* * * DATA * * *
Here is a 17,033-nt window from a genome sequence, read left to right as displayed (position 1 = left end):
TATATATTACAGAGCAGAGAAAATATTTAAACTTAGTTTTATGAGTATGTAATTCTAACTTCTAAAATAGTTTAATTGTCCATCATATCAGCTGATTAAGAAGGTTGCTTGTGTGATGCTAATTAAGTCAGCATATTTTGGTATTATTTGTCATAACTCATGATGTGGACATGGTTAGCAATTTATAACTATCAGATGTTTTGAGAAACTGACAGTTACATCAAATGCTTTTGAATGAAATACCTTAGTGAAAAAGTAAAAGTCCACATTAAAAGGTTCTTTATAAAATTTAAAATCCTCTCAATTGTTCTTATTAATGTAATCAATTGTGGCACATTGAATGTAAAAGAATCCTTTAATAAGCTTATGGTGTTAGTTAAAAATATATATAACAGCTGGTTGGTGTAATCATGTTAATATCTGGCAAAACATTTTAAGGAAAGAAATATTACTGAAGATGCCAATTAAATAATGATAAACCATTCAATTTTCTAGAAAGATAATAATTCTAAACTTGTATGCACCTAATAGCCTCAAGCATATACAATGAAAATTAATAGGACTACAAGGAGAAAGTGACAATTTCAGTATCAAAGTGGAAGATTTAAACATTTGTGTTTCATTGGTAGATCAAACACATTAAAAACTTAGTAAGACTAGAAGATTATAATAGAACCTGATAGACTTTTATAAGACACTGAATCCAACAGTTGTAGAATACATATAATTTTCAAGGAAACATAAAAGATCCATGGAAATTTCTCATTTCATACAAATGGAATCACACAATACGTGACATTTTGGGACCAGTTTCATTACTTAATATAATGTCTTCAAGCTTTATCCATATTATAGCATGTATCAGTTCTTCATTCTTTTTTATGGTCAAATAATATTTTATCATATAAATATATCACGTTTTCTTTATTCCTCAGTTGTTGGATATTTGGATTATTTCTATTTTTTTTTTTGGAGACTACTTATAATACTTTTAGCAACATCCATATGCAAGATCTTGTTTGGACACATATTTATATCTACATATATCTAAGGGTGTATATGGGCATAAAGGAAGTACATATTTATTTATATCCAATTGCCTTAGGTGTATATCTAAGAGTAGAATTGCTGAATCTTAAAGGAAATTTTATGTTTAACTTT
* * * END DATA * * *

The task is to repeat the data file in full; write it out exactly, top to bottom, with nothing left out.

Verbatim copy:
Here is a 17,033-nt window from a genome sequence, read left to right as displayed (position 1 = left end):
TATATATTACAGAGCAGAGAAAATATTTAAACTTAGTTTTATGAGTATGTAATTCTAACTTCTAAAATAGTTTAATTGTCCATCATATCAGCTGATTAAGAAGGTTGCTTGTGTGATGCTAATTAAGTCAGCATATTTTGGTATTATTTGTCATAACTCATGATGTGGACATGGTTAGCAATTTATAACTATCAGATGTTTTGAGAAACTGACAGTTACATCAAATGCTTTTGAATGAAATACCTTAGTGAAAAAGTAAAAGTCCACATTAAAAGGTTCTTTATAAAATTTAAAATCCTCTCAATTGTTCTTATTAATGTAATCAATTGTGGCACATTGAATGTAAAAGAATCCTTTAATAAGCTTATGGTGTTAGTTAAAAATATATATAACAGCTGGTTGGTGTAATCATGTTAATATCTGGCAAAACATTTTAAGGAAAGAAATATTACTGAAGATGCCAATTAAATAATGATAAACCATTCAATTTTCTAGAAAGATAATAATTCTAAACTTGTATGCACCTAATAGCCTCAAGCATATACAATGAAAATTAATAGGACTACAAGGAGAAAGTGACAATTTCAGTATCAAAGTGGAAGATTTAAACATTTGTGTTTCATTGGTAGATCAAACACATTAAAAACTTAGTAAGACTAGAAGATTATAATAGAACCTGATAGACTTTTATAAGACACTGAATCCAACAGTTGTAGAATACATATAATTTTCAAGGAAACATAAAAGATCCATGGAAATTTCTCATTTCATACAAATGGAATCACACAATACGTGACATTTTGGGACCAGTTTCATTACTTAATATAATGTCTTCAAGCTTTATCCATATTATAGCATGTATCAGTTCTTCATTCTTTTTTATGGTCAAATAATATTTTATCATATAAATATATCACGTTTTCTTTATTCCTCAGTTGTTGGATATTTGGATTATTTCTATTTTTTTTTTTGGAGACTACTTATAATACTTTTAGCAACATCCATATGCAAGATCTTGTTTGGACACATATTTATATCTACATATATCTAAGGGTGTATATGGGCATAAAGGAAGTACATATTTATTTATATCCAATTGCCTTAGGTGTATATCTAAGAGTAGAATTGCTGAATCTTAAAGGAAATTTTATGTTTAACTTT